Chronicles from an Island – Part II
January 13, 2011 § Leave a comment
I realised this morning that for most of my life up until now I have based my happiness on external circumstances. Isn’t this how happiness is defined for most people in the world? We are born and raised on a treadmill trying to secure an external world that will bring us to joy, fulfilment, pride, money – the essences of what we call success. When things go well, the result is a short-lived elation — until something goes wrong. When we finally succeed, having accomplished it all, there is still an uneasiness that lurks in the background: A nervous laugh, a sense of not deserving, a fear about the future, or maybe a stinginess that holds on to money just a little too tightly. Even when we’ve got it all, we have a hard time trusting that it will last. And then, when something goes wrong (news flash! Eventually, something always goes “wrong”), we’re spiralled back down to disappointment, burn-out or depression.
With this kind of mentality, the world becomes your very own personal bully who has put you on the treadmill running after love, approval, security and safety.
As a friend recently pointed out to me, we live at a time in history where the individual has been hijacked by a deeply-rooted fear and shame. This is the origin of all addictions. You’ll do just about anything not to confront those inner demons of unworthiness and fear of failure. People will lie, cheat, and sell their integrity to not to have to feel, grieve, or heal from the belief that we are not good enough. This is addiction and a compulsive disorder. You don’t need cigarettes, coffee (my personal favourite), or heroine to live out an addiction. Just jump on the treadmill and try to make your world perfect all the time. “You lose, but only always,” says one of my favourite teachers, Byron Katie.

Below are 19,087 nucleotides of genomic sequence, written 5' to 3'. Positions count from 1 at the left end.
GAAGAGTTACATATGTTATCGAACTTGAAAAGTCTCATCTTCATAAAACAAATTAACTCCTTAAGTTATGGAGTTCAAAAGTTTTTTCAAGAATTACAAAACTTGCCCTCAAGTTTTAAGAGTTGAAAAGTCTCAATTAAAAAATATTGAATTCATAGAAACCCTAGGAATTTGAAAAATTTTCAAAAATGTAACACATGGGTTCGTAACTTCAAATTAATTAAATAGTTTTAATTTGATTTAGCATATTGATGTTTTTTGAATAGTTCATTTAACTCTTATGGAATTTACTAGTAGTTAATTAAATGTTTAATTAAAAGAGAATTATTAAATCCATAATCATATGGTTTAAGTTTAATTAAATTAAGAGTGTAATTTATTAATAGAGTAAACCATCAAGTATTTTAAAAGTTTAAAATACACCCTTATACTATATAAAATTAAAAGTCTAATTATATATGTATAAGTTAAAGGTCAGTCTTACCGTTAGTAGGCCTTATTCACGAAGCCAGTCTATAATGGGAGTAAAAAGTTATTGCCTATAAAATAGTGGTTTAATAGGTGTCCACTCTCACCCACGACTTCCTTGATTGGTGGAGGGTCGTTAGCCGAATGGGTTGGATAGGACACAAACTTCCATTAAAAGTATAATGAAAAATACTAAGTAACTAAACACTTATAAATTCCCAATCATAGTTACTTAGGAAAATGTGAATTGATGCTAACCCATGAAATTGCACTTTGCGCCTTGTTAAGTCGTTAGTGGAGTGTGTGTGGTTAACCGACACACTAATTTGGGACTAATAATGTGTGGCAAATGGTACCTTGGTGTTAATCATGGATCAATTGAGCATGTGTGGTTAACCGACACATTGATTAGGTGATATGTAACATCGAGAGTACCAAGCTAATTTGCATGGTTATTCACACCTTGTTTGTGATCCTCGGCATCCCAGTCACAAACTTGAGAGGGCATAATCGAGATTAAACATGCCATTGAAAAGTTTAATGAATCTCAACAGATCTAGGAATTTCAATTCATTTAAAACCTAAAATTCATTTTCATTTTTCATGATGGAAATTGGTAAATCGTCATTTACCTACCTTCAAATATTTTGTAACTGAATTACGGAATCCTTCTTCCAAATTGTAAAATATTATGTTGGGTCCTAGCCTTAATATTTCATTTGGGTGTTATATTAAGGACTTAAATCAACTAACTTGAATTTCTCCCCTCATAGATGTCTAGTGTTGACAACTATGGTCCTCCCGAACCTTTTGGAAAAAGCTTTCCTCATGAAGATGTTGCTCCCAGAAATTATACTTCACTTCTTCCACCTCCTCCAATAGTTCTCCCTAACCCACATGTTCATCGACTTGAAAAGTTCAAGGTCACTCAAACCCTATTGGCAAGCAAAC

The human ego oscillates between two polarities: “I’m not good enough,” and “I am entitled.” These two sides of the same illusion can be blamed for why the world is in the state that we find it in today. I am convinced that environmental desecration is but an outward manifestation of the modern human predicament. There is a dysfunctional belief that we can only be worthy, whole, safe and contented when our outer world has satisfied all of our desires — or worse yet, someone else’s desires! Eckhart Tolle calls this “madness.”
Did you even stop to think about what you actually want? What if there were another paradigm?
These days, living in my little cabin, I notice how hard nature can be. It’s cold and it’s dirty. There are insects around, some I’ve never seen before, and most I’d never care to meet again. There is wind and snow, pipes that freeze, a fire that needs to be constantly tended too. I wake up in the morning cold and miserable. And yet, as hard as it is, nature doesn’t tell you that you have to be perfect. Nature celebrates a truly incomprehensible diversity. Have you ever noticed that nature actually celebrates incompetence? Often times we even call it “beautiful.”
Take a look at this truly useless piece of art I stumbled upon at the beach:
Did you notice that you’ve never once been judged by nature? That you have always been perfect and immeasurable in its eyes? “No less than the trees and the stars; you have a right to be here,” says the poem Desiderata.